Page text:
African Journal of Environmental Economics and Management
African Journal of Environmental Economics and Management ISSN: 2375-0707 Vol. 4 (3), pp. 266-277, June, 2016. © International Scholars Journals
Full Length Research Paper
Valuation of environmental goods and services: The case of Bale Mountains National Park, Ethiopia
1Yilma Haroyu*, 2Muktar Bayeh and 2Habte Wolle
1School of Biodiversity and Natural Resources, Madda Walabu University,Bale Robe, Oromia Region, Ethiopia.
2School of Biodiversity and Natural Resources, Madda Walabu University, Bale –Robe,Oromia Region, Ethiopia.
Corresponding author E-mail: email@example.com
Accepted 20 May, 2016
Valuation of non marketed environmental goods and services is newly emerging research area particularly in Ethiopia and other developing countries. The study was aimed to investigate willingness to pay for conservation of environmental services and local tourists' entrance fee of Bale mountains National Park as well as determinant factors affecting visiting interest of local community. The widely used and flexible technique of environmental valuation called contingent valuation method/CVM/ was used. Respondents were given hypothetical project of conserving the park. Hypothetical questions were prepared to elicit the maximum willingness to pay and Willingness to accept to conserve the park. Dinsho, Goba and Robe towns were purposefully selected from which 380 respondents were selected from stratified population using lottery method. Logistic regression model was used to quantitatively analyze socio-economic factors of local people to visit the park. The research finding indicated that visitors mean entrance fee WTP is over 3 times the current entrance fee. Maximum amount of willingness to pay for the proposed conservation project scenario varied from 0 to 1000birr (50$), whereas mean and mode were 35 $ and 10$. Regression analysis showed sex, age, family size, and education level were significant determinants of visiting the park. In addition, district/nearness, education level, job, awareness of biodiversity importance and status, and income level of respondents positively affected an individual’s willingness to pay. Generally, the survey was successful in eliciting willingness-to-pay for protecting the park and can potentially help policy makers as well as park managers to increase number of local tourists so as to increase revenue for conservation work.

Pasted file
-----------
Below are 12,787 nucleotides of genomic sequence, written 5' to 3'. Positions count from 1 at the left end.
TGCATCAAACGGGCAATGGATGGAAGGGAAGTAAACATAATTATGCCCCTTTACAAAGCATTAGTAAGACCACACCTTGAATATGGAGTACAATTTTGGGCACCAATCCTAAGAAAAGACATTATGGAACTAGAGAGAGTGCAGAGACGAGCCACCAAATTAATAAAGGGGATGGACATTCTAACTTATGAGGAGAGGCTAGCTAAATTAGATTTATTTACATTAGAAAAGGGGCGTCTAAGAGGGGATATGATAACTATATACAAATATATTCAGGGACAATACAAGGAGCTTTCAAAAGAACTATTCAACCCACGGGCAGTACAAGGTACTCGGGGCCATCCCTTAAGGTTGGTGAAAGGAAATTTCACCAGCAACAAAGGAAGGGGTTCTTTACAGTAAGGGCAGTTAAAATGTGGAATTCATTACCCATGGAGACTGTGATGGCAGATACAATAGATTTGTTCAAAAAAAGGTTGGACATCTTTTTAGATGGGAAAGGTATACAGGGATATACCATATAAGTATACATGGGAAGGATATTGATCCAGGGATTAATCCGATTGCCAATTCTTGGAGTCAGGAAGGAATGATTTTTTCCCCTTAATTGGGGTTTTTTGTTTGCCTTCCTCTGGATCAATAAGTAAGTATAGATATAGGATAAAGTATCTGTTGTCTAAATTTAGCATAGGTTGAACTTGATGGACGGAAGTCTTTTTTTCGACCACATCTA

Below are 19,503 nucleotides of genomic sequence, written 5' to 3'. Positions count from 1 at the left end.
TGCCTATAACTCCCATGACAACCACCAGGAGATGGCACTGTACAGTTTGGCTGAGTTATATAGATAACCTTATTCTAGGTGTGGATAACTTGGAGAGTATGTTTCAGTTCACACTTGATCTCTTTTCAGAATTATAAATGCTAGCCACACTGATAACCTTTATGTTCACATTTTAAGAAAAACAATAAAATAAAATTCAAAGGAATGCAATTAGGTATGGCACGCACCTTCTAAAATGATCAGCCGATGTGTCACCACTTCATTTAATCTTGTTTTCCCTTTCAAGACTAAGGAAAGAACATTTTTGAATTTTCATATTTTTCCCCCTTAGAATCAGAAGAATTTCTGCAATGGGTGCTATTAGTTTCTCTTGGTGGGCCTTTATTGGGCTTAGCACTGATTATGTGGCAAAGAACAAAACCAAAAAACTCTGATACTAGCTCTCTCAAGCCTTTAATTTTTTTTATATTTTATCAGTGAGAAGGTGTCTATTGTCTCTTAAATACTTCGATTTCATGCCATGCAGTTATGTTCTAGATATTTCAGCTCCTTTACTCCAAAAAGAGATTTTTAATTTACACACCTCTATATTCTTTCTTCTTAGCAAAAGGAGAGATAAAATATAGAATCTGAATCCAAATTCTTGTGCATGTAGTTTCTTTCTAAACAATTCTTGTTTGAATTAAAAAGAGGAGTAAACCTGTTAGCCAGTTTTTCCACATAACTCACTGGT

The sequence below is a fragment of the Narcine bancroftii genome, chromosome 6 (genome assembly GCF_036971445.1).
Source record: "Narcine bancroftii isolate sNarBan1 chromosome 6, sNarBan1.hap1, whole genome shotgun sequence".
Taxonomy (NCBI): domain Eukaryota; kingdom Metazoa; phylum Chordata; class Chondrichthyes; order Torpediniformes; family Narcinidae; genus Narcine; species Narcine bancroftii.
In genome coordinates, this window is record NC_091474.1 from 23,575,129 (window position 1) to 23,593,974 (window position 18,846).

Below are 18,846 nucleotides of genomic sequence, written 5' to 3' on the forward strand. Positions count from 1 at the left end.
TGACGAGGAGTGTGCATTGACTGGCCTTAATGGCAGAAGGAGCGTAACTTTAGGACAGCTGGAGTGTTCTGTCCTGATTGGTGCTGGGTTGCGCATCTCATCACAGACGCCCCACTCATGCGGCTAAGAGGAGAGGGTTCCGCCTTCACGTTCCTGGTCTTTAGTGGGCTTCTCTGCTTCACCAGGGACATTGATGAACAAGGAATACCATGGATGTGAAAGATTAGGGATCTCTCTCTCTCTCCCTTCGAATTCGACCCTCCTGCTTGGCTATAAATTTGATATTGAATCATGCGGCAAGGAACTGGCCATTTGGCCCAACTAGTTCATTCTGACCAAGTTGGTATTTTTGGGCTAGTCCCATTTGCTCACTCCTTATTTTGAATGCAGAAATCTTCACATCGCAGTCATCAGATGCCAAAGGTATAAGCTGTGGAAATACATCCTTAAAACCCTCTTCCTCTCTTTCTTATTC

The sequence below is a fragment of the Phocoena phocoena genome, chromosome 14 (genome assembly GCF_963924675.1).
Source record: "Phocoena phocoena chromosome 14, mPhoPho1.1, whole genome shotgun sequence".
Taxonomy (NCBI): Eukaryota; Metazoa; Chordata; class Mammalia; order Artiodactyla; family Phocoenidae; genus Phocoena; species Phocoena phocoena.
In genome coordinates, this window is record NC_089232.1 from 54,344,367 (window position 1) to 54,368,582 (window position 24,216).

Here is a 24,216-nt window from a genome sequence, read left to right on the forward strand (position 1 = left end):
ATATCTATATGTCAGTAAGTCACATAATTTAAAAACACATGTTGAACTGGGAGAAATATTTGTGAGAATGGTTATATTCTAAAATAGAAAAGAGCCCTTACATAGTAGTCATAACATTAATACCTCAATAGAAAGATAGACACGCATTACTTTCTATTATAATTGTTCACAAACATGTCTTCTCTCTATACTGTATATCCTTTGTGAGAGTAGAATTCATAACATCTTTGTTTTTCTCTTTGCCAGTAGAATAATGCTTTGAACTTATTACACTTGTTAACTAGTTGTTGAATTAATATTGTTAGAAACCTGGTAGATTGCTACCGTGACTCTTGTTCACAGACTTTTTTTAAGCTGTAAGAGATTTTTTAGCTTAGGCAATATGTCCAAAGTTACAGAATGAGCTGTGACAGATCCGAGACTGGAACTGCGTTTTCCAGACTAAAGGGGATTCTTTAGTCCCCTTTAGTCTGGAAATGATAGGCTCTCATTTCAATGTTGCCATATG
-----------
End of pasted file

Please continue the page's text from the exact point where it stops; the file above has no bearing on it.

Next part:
Keywords: Contingent valuation, conservation, environmental service, non-market values, tourism, willingness to pay.
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